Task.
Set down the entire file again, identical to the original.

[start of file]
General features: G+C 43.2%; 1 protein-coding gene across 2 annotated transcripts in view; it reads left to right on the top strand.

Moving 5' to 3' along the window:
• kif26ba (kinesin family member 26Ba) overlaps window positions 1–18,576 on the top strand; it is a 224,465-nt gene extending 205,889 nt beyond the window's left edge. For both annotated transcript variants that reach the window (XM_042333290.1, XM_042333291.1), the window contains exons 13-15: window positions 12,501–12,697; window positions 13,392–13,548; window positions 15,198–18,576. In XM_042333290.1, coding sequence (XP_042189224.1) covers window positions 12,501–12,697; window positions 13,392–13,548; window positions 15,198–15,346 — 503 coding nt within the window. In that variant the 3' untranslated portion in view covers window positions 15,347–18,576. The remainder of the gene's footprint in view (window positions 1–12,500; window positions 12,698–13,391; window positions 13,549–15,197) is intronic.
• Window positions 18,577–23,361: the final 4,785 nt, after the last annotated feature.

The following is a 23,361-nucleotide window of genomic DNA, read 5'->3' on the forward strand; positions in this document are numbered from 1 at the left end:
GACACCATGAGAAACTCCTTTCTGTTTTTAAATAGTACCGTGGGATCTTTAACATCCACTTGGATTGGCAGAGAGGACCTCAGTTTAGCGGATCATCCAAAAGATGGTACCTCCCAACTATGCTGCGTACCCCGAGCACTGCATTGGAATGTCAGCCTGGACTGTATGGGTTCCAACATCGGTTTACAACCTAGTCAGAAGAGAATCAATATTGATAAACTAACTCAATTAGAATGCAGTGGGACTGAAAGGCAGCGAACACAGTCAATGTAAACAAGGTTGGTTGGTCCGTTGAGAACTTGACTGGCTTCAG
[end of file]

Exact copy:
General features: G+C 43.2%; 1 protein-coding gene across 2 annotated transcripts in view; it reads left to right on the top strand.

Moving 5' to 3' along the window:
• kif26ba (kinesin family member 26Ba) overlaps window positions 1–18,576 on the top strand; it is a 224,465-nt gene extending 205,889 nt beyond the window's left edge. For both annotated transcript variants that reach the window (XM_042333290.1, XM_042333291.1), the window contains exons 13-15: window positions 12,501–12,697; window positions 13,392–13,548; window positions 15,198–18,576. In XM_042333290.1, coding sequence (XP_042189224.1) covers window positions 12,501–12,697; window positions 13,392–13,548; window positions 15,198–15,346 — 503 coding nt within the window. In that variant the 3' untranslated portion in view covers window positions 15,347–18,576. The remainder of the gene's footprint in view (window positions 1–12,500; window positions 12,698–13,391; window positions 13,549–15,197) is intronic.
• Window positions 18,577–23,361: the final 4,785 nt, after the last annotated feature.

The following is a 23,361-nucleotide window of genomic DNA, read 5'->3' on the forward strand; positions in this document are numbered from 1 at the left end:
GACACCATGAGAAACTCCTTTCTGTTTTTAAATAGTACCGTGGGATCTTTAACATCCACTTGGATTGGCAGAGAGGACCTCAGTTTAGCGGATCATCCAAAAGATGGTACCTCCCAACTATGCTGCGTACCCCGAGCACTGCATTGGAATGTCAGCCTGGACTGTATGGGTTCCAACATCGGTTTACAACCTAGTCAGAAGAGAATCAATATTGATAAACTAACTCAATTAGAATGCAGTGGGACTGAAAGGCAGCGAACACAGTCAATGTAAACAAGGTTGGTTGGTCCGTTGAGAACTTGACTGGCTTCAG